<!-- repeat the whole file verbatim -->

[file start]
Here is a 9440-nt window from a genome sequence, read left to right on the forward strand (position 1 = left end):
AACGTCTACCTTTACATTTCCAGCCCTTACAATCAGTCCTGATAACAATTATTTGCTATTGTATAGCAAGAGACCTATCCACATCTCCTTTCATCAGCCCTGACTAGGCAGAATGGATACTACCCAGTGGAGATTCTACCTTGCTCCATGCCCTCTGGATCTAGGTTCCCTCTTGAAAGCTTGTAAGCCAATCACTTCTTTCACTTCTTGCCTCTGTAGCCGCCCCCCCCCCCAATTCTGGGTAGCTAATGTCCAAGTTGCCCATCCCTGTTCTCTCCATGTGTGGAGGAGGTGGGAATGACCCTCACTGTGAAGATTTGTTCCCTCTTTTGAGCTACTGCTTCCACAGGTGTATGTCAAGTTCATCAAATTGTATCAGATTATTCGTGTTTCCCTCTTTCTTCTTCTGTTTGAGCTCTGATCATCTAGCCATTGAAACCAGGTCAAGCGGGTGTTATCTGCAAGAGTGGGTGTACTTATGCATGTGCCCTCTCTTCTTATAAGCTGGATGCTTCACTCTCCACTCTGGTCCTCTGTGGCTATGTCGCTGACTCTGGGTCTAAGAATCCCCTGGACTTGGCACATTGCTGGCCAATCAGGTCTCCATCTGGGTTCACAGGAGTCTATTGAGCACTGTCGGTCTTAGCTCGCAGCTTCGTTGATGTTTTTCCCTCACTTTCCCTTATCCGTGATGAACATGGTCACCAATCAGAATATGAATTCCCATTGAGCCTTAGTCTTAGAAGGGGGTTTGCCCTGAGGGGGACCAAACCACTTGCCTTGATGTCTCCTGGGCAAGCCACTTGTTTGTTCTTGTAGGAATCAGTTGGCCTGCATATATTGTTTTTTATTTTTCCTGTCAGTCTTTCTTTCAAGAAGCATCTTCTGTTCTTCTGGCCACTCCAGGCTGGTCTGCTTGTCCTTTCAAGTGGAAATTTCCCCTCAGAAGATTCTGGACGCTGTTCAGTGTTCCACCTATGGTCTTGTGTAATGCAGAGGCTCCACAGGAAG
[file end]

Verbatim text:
Here is a 9440-nt window from a genome sequence, read left to right on the forward strand (position 1 = left end):
AACGTCTACCTTTACATTTCCAGCCCTTACAATCAGTCCTGATAACAATTATTTGCTATTGTATAGCAAGAGACCTATCCACATCTCCTTTCATCAGCCCTGACTAGGCAGAATGGATACTACCCAGTGGAGATTCTACCTTGCTCCATGCCCTCTGGATCTAGGTTCCCTCTTGAAAGCTTGTAAGCCAATCACTTCTTTCACTTCTTGCCTCTGTAGCCGCCCCCCCCCCCAATTCTGGGTAGCTAATGTCCAAGTTGCCCATCCCTGTTCTCTCCATGTGTGGAGGAGGTGGGAATGACCCTCACTGTGAAGATTTGTTCCCTCTTTTGAGCTACTGCTTCCACAGGTGTATGTCAAGTTCATCAAATTGTATCAGATTATTCGTGTTTCCCTCTTTCTTCTTCTGTTTGAGCTCTGATCATCTAGCCATTGAAACCAGGTCAAGCGGGTGTTATCTGCAAGAGTGGGTGTACTTATGCATGTGCCCTCTCTTCTTATAAGCTGGATGCTTCACTCTCCACTCTGGTCCTCTGTGGCTATGTCGCTGACTCTGGGTCTAAGAATCCCCTGGACTTGGCACATTGCTGGCCAATCAGGTCTCCATCTGGGTTCACAGGAGTCTATTGAGCACTGTCGGTCTTAGCTCGCAGCTTCGTTGATGTTTTTCCCTCACTTTCCCTTATCCGTGATGAACATGGTCACCAATCAGAATATGAATTCCCATTGAGCCTTAGTCTTAGAAGGGGGTTTGCCCTGAGGGGGACCAAACCACTTGCCTTGATGTCTCCTGGGCAAGCCACTTGTTTGTTCTTGTAGGAATCAGTTGGCCTGCATATATTGTTTTTTATTTTTCCTGTCAGTCTTTCTTTCAAGAAGCATCTTCTGTTCTTCTGGCCACTCCAGGCTGGTCTGCTTGTCCTTTCAAGTGGAAATTTCCCCTCAGAAGATTCTGGACGCTGTTCAGTGTTCCACCTATGGTCTTGTGTAATGCAGAGGCTCCACAGGAAG